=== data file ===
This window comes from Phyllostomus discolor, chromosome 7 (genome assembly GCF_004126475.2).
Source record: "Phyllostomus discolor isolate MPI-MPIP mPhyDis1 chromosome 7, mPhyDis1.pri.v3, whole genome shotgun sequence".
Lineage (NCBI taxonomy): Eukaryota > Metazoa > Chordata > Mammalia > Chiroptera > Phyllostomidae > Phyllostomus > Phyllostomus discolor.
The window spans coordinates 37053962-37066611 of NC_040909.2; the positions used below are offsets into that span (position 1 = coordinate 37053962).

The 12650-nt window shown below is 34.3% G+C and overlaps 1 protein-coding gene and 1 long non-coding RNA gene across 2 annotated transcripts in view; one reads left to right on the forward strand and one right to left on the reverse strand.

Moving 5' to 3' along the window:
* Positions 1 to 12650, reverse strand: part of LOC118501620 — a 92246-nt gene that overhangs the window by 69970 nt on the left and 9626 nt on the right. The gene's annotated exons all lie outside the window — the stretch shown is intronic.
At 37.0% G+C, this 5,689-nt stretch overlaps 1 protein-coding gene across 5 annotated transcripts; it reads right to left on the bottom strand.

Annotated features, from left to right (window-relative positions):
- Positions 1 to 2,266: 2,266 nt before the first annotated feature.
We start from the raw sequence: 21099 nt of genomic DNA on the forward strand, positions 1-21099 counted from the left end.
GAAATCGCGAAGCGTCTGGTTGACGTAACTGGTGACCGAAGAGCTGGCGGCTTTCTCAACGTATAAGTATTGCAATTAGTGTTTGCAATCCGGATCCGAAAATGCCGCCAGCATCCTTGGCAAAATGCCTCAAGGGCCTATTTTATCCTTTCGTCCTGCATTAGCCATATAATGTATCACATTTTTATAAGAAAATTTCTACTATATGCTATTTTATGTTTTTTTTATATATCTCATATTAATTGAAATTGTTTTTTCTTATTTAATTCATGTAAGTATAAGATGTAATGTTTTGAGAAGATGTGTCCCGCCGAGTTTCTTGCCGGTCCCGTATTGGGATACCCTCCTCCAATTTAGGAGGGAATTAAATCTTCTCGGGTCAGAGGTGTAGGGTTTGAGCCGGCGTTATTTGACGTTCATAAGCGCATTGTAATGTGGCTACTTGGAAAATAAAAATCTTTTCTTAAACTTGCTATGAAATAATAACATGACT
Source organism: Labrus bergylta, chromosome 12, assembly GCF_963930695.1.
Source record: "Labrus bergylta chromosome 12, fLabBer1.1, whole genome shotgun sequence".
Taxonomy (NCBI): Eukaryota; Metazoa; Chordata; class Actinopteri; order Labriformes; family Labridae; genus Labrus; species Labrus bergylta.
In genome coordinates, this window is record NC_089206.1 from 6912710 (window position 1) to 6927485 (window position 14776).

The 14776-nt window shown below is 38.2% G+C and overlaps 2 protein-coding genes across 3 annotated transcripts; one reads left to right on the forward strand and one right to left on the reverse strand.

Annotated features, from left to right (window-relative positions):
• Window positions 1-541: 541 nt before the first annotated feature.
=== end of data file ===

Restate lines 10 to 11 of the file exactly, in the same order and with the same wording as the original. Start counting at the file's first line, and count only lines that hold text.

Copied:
- Positions 1 to 2,266: 2,266 nt before the first annotated feature.
We start from the raw sequence: 21099 nt of genomic DNA on the forward strand, positions 1-21099 counted from the left end.